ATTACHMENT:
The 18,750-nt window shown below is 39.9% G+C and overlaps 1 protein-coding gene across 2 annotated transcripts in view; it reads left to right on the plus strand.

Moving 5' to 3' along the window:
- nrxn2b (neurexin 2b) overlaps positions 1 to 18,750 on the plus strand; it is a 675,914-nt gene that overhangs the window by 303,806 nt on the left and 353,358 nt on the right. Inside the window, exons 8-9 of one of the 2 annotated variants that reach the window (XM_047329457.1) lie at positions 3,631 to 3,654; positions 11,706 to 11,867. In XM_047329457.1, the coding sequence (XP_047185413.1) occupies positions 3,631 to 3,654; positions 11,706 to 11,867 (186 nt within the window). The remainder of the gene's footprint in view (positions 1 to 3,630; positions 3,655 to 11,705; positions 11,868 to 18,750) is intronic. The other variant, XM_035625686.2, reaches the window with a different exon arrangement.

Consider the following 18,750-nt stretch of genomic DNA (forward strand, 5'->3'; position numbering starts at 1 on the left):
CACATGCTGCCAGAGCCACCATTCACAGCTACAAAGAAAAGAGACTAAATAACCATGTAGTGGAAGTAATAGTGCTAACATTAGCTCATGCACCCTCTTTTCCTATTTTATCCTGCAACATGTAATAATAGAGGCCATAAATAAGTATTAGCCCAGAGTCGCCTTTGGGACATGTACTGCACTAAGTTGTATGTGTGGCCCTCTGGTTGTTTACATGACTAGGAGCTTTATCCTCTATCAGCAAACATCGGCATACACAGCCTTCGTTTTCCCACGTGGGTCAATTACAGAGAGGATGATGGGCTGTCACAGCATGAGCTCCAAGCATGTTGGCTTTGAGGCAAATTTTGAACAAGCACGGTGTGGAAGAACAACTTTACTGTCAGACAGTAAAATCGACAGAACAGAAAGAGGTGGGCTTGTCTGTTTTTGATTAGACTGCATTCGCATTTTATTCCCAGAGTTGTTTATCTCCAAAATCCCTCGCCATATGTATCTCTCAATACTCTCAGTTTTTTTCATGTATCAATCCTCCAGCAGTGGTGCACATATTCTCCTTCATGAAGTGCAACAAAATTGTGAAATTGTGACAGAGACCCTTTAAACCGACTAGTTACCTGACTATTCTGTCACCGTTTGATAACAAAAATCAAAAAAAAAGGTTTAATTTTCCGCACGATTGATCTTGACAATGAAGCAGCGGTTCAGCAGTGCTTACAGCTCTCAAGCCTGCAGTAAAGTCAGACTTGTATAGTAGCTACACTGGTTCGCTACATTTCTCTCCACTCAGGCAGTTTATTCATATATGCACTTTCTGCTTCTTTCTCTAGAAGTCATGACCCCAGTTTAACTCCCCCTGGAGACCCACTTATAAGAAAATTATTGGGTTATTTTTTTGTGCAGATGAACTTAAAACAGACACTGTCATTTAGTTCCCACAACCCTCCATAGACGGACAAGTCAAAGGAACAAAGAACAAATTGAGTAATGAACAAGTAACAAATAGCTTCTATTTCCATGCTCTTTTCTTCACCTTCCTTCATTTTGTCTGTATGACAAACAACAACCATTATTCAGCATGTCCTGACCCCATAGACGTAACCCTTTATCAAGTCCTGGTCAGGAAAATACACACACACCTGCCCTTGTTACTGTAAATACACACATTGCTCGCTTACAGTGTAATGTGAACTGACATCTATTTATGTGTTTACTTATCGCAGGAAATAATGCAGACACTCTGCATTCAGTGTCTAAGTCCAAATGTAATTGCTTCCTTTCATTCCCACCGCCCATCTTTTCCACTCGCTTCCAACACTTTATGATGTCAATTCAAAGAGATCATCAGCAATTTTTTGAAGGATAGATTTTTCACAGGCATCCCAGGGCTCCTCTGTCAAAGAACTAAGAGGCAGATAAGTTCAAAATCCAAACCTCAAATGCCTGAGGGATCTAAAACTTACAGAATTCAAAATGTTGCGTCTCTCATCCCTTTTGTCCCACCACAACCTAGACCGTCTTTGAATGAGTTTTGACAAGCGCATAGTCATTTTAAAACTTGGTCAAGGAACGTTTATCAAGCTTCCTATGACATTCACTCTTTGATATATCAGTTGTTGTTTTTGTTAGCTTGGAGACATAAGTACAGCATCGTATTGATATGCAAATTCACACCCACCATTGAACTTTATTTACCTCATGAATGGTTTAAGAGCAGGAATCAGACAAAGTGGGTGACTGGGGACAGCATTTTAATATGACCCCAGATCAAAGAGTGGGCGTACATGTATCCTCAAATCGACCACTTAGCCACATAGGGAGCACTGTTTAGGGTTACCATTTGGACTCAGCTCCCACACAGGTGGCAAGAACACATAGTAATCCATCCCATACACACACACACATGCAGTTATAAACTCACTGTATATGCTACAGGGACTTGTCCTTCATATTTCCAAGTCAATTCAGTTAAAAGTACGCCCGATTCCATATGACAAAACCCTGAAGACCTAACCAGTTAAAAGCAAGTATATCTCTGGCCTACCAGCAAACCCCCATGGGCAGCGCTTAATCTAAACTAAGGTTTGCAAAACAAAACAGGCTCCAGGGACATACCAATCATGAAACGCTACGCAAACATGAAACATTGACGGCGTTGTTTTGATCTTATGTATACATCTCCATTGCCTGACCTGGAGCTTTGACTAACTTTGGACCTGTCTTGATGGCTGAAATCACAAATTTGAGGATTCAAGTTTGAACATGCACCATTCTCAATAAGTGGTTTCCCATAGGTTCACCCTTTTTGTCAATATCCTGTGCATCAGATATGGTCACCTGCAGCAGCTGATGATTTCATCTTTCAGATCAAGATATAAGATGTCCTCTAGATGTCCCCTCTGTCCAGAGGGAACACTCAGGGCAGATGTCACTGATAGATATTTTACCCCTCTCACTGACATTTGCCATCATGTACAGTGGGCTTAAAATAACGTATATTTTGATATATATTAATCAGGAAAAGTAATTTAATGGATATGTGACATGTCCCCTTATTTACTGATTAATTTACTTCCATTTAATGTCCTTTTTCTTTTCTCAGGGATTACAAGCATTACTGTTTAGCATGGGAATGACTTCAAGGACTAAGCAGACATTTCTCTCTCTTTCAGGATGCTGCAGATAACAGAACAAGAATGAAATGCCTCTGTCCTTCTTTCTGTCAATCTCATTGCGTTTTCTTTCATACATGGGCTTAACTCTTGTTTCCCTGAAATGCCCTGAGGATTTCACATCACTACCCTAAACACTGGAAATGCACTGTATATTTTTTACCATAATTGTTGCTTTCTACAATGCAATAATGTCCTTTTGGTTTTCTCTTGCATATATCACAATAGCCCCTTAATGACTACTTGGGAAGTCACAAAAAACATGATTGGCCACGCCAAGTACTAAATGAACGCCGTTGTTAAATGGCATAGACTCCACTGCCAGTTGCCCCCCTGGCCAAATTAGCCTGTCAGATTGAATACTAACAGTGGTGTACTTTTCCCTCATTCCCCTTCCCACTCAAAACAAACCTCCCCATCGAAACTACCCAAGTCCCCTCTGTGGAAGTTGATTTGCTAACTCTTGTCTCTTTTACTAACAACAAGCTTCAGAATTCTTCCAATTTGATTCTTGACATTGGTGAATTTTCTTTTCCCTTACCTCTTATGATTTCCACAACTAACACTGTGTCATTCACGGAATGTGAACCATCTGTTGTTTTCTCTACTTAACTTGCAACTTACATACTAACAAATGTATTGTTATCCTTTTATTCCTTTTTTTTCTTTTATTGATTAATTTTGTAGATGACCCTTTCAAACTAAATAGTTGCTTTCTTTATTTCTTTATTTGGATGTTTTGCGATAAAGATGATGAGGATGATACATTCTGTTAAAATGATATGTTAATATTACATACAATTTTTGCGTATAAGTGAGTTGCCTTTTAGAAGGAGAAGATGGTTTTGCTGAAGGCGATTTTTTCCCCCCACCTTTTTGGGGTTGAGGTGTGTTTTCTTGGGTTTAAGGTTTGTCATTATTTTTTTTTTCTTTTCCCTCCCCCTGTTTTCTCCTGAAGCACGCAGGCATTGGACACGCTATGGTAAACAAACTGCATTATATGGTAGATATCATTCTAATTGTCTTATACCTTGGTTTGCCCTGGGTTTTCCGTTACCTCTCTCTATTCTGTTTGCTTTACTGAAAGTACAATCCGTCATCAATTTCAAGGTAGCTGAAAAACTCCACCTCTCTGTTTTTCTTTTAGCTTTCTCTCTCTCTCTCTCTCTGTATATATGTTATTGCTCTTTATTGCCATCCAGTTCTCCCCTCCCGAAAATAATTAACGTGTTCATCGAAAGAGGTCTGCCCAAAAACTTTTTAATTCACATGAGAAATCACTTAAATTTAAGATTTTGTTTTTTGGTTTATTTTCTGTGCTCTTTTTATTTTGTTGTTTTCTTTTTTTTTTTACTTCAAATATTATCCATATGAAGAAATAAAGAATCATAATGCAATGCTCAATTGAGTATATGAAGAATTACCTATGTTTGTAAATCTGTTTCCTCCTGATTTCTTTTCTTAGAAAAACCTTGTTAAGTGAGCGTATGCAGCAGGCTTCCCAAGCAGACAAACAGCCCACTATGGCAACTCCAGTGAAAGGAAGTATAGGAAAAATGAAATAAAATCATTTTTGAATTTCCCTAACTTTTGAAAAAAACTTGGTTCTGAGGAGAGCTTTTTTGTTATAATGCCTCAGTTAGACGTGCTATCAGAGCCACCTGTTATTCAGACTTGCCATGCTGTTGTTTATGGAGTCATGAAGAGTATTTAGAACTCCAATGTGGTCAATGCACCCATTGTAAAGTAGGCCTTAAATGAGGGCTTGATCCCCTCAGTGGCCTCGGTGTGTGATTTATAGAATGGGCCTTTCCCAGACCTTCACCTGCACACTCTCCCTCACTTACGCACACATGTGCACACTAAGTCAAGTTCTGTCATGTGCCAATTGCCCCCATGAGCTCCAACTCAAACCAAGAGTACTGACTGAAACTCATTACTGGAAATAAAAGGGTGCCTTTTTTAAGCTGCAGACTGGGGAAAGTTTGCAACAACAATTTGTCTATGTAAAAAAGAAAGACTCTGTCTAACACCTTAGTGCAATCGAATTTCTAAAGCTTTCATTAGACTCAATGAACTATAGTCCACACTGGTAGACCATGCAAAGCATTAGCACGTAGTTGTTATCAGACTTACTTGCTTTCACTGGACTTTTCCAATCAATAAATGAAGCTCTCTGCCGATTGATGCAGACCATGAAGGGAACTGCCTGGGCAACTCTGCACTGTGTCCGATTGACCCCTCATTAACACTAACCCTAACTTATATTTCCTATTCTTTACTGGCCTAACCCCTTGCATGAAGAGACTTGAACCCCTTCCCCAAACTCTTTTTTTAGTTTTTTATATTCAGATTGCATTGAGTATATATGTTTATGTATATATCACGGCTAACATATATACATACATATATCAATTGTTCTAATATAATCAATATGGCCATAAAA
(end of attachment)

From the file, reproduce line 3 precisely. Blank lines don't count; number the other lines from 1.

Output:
- nrxn2b (neurexin 2b) overlaps positions 1 to 18,750 on the plus strand; it is a 675,914-nt gene that overhangs the window by 303,806 nt on the left and 353,358 nt on the right. Inside the window, exons 8-9 of one of the 2 annotated variants that reach the window (XM_047329457.1) lie at positions 3,631 to 3,654; positions 11,706 to 11,867. In XM_047329457.1, the coding sequence (XP_047185413.1) occupies positions 3,631 to 3,654; positions 11,706 to 11,867 (186 nt within the window). The remainder of the gene's footprint in view (positions 1 to 3,630; positions 3,655 to 11,705; positions 11,868 to 18,750) is intronic. The other variant, XM_035625686.2, reaches the window with a different exon arrangement.